THE boss of a cash-strapped hospital trust has admitted that this will be the most difficult year he has faced amid deepening financial woes.

York Teaching Hospital NHS Foundation Trust's annual general meeting heard that spiralling sums of money are still being spent on agency staff, with last year’s bill totalling £21 million, compared to £5 million four years ago.

Finance director Andrew Bertram confirmed the organisation will run out of money by the autumn and will have to take out a loan to cover costs.

That situation was first revealed this last month after an e-mail sent to senior staff was seen by The Press.

Mr Bertram told the meeting yesterday that the trust employs 8,500 people across its facilities in North Yorkshire, has a turnover of £500 million and spends £1.3 million a day.

Last year was the seventh year of the NHS’s national efficiency requirement, with costs rising by between two and 2.5 per cent for inflation, but income decreasing by four per cent. Mr Bertram explained that if a procedure cost £1,000 in the first year of the requirement (2009/10), it would now cost an extra £310.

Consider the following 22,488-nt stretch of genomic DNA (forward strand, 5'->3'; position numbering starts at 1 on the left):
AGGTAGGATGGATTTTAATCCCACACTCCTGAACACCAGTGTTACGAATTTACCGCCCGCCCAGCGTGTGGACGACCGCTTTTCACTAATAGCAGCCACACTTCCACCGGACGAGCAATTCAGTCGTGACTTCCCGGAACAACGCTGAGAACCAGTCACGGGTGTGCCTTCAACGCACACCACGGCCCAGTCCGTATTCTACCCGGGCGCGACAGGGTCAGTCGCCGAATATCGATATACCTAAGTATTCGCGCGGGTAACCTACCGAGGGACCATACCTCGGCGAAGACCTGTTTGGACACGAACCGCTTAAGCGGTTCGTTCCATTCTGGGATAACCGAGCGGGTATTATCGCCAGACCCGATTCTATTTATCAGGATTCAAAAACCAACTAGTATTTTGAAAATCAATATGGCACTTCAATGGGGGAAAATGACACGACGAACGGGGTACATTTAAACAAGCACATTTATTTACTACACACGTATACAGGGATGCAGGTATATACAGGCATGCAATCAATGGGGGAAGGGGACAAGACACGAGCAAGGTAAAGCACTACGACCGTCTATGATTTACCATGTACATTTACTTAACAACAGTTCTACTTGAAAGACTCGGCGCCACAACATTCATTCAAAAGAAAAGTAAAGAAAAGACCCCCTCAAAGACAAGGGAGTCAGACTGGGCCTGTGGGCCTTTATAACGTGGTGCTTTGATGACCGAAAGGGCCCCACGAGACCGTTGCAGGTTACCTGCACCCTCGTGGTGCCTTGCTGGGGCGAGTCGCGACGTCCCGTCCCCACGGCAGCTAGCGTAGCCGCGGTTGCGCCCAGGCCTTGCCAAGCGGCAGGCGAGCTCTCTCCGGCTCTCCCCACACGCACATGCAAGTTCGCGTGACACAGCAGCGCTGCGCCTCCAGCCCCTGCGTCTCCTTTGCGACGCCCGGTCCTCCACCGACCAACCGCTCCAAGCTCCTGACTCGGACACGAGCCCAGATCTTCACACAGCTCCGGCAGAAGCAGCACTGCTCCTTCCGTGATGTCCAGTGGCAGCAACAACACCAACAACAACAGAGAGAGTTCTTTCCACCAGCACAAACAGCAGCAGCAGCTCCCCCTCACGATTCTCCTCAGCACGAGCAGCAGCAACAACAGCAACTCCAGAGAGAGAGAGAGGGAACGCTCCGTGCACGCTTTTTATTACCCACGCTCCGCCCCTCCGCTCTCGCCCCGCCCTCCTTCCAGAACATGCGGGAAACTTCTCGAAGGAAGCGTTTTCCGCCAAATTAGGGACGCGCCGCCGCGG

He also outlined that over the last five years, the savings requirement of the organisation is now in excess of £25 million.

Patrick Crowley, the trust’s chief executive, told the meeting this financial year will be the most challenging year he has faced.

“2016/17 was the most difficult year I have had to work,” he said, “and for consistency’s sake the year we are now in will be even more difficult than that.

“We are entering 2017/18 with little flexibility.”

Mr Crowley provided the meeting with an update on other issues surrounding the organisation, which include recruitment and various waiting time targets.

He labelled recruitment changes “immense” and said he could see no light at the end of the tunnel in solving the problem within nursing and medicine for a “long time".

The trust was not meeting a range of targets and Mr Crowley said it was the “most depleted scorecard” he had ever presented to an AGM.

The figures showed the trust failed Government-set guidelines for treating emergency department patients in four hours and patients receiving treatment 18 weeks after they have been referred by a GP.

It also failed to treat enough patients referred to the trust with suspected cancer within 62 days.